The current authors developed a questionnaire using previous literature and key informants. Orthopedic surgeons and anesthesiologists who manage patients with penicillin allergies participated in the development of the questionnaire. The current authors used a “sample to redundancy” approach by which they contacted new surgeons until no new items for the questionnaire emerged, which took 2 months. They initially pretested the questionnaire with an independent group of 5 orthopedic surgeons and anesthesiologists to evaluate whether the questionnaire appeared to adequately address the question of current practice (face validity) and whether the individual questions adequately address the objectives of the current study (content validity). These 5 physicians also commented on the clarity and comprehensiveness of the questionnaire. In addition, the current authors were able to survey 32 orthopedic (n=17) and anesthesia (n=15) residents who completed the survey twice over 30 days to assess the test-retest reliability of the questionnaire following institutional review board approval. Overall, there was an 84% agreement in their responses between time points.
The survey comprised 16 multiple choice questions. All questions had no response as an option to allow for test takers to withhold information if desired. All questions used clear and widely recognized terminology to enhance the validity of results. The survey length was kept to a minimum to maximize response rate and to limit barriers that may affect its proper completion. The survey was administered and secured by surveygizmo.com.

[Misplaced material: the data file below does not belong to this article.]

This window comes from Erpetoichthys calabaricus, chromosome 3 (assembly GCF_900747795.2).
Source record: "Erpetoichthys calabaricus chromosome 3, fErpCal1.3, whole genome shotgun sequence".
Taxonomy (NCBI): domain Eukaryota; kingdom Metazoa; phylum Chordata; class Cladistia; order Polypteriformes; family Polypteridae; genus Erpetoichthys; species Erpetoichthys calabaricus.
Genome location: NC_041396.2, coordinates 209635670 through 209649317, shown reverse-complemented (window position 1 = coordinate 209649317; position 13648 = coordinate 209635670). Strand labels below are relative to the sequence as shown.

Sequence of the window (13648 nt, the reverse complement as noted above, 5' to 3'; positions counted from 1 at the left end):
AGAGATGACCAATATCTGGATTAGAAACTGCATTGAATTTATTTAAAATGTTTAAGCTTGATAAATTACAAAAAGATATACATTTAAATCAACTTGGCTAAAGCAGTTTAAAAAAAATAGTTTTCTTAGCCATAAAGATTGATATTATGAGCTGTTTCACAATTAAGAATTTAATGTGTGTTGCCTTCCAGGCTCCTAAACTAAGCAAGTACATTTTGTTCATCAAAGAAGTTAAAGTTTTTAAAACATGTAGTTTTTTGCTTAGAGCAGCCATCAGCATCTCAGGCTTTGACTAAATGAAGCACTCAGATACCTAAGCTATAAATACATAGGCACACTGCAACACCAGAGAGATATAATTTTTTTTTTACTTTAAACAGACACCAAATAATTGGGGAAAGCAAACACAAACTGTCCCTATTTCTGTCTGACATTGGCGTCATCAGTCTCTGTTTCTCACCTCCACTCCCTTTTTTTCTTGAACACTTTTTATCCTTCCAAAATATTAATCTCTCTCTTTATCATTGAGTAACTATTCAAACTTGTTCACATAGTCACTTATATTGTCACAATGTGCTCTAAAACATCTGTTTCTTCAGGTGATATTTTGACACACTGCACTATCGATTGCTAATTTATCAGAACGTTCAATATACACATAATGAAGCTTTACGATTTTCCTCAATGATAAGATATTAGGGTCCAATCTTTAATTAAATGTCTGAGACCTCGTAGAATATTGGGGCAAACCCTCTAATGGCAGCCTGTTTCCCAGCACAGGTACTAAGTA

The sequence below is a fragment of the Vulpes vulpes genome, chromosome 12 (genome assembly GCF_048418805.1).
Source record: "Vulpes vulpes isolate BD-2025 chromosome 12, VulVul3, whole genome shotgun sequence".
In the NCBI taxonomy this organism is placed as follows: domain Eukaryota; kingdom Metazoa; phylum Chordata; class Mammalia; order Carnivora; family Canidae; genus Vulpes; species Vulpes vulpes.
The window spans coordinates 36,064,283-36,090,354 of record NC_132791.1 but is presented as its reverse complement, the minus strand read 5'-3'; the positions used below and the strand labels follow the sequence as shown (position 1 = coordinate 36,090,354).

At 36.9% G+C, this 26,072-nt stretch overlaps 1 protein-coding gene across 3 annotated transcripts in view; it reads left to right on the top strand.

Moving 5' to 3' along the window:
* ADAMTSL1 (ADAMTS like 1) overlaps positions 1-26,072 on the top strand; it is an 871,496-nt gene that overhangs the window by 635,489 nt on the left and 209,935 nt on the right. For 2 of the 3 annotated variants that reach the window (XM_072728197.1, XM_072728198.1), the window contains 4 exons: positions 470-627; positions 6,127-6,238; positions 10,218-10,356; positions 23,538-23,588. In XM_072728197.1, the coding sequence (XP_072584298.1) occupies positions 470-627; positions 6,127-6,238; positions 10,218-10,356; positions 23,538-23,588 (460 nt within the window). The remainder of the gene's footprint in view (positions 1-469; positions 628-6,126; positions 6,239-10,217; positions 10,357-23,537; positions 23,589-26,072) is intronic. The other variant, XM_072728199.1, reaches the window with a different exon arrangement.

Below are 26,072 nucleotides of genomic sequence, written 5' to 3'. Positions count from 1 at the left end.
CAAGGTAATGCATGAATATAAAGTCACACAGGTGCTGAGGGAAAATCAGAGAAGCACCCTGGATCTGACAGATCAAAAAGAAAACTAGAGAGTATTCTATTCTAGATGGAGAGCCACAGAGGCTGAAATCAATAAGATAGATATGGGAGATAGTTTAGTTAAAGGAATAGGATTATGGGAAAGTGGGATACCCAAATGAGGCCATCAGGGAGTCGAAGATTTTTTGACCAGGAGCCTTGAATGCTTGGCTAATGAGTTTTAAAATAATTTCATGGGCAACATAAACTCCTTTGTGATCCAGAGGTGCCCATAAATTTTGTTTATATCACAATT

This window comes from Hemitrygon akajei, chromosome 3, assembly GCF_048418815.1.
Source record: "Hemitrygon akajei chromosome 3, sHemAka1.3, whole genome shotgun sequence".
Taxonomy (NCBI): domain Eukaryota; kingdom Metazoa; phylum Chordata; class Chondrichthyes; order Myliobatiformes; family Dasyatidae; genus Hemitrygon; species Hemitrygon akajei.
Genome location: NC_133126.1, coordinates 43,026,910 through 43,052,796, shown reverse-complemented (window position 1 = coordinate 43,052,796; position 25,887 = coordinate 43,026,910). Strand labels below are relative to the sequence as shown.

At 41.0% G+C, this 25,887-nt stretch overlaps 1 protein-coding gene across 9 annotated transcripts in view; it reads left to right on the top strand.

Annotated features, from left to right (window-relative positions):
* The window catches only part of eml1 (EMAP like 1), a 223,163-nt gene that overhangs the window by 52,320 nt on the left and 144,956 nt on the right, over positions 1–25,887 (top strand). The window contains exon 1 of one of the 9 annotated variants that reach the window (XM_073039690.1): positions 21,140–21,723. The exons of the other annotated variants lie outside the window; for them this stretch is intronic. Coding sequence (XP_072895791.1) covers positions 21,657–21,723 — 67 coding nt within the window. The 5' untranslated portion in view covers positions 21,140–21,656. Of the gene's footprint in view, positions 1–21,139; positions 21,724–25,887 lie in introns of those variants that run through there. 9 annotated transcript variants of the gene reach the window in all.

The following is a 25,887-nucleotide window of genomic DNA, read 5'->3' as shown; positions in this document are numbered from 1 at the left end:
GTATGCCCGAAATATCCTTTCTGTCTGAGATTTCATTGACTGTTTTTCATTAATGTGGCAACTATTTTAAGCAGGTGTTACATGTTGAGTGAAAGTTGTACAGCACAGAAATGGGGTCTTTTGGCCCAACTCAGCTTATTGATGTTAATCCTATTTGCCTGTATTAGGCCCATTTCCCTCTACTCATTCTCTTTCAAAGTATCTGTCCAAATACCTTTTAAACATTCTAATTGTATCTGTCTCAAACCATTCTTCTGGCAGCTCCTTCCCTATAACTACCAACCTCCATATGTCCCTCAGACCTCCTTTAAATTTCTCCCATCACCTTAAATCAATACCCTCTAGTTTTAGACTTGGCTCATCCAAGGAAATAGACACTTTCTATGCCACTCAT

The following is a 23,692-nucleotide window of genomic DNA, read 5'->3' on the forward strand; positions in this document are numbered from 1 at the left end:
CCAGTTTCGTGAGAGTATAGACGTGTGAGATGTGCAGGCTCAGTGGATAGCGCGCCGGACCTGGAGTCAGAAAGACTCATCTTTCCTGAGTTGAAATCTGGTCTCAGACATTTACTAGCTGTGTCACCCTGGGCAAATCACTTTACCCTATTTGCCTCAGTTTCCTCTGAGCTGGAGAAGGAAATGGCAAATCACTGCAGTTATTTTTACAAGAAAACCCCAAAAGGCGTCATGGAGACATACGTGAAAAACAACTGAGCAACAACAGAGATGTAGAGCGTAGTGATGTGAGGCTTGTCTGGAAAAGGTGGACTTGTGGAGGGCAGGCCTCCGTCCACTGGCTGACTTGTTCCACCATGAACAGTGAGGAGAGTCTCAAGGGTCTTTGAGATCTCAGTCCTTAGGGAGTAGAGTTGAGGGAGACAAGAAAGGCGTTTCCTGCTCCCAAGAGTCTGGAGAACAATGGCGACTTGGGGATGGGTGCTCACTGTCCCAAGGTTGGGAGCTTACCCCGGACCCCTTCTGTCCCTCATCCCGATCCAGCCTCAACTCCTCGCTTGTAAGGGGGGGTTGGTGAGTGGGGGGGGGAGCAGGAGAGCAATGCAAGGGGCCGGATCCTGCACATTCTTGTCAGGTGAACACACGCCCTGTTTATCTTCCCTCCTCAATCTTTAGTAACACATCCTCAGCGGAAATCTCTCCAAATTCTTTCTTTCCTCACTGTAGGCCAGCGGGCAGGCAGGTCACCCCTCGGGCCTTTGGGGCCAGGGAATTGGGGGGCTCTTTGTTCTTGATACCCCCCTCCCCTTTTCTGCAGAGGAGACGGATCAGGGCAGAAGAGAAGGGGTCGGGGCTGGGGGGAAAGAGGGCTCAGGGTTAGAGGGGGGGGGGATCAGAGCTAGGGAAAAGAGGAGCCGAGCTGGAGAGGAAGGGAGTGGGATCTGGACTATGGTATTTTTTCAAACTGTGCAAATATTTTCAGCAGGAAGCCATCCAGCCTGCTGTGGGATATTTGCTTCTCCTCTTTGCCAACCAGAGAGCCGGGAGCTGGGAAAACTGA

The current authors performed descriptive statistics and analyzed their results by performing chi-square analysis. Odds ratios were reported between each subgroup. All calculations were performed using Excel (Microsoft, Redmond, Washington). In any analysis with a result of 0, the current authors added 0.5 to the analysis.15 The OR results were rounded using the rule of 4 and the P values were rounded to 1 significant digit.
The current authors received 294 unique responses to their survey; 292 (99.3%) of these were complete. Exactly half of these respondents identified as anesthesiologists (n=146), and the other half were orthopedists. Figure 1 shows the distribution of responses across the United States. Respondents were primarily academicians (Figure 2) and represented a broad experience mix (Figure 3). Cefazolin was the first-choice preoperative antibiotic for elective orthopedic cases for 97% (n=142) of anesthesiologists and 100% (n=146) of orthopedists. In patients with a history of a non-anaphylactic penicillin allergy, cefazolin preference was 82.9% (n=121) and 78.8% (n=115), respectively. This trend of decreasing preference of cefazolin in patients allergic to penicillin continued with open fracture cases (Figure 4). However, only 57.5% (n=84) of anesthesiologists and 41.1% (n=60) of orthopedists knew the correct cross-reactivity between cefazolin and penicillin (Figure 5). The current authors found that orthopedists had higher odds of prescribing cefazolin to patients with non-anaphylactic allergies if they knew the correct cross-reactivity between cefazolin and penicillin (OR, 4.77; P<.01). This was also true in patients with open fractures and non-anaphylactic penicillin allergies (OR, 6.28; P<.01). Anesthesiologists also had higher odds of prescribing cefazolin in patients with non-anaphylactic penicillin allergies when knowing the correct cross-reactivity (OR, 3.59; P<.01). This correlation was not true for anesthesiologists when looking at patients with open fractures and non-anaphylactic penicillin allergies (Table 1).
Heat map of practice locations for survey respondents across the United States for anesthesiologists (A) and orthopedists (B).
Percent of providers in each practice setting for anesthesiologists (A) and orthopedists (B).
Years in practice of survey respondents for anesthesiologists (A) and orthopedists (B).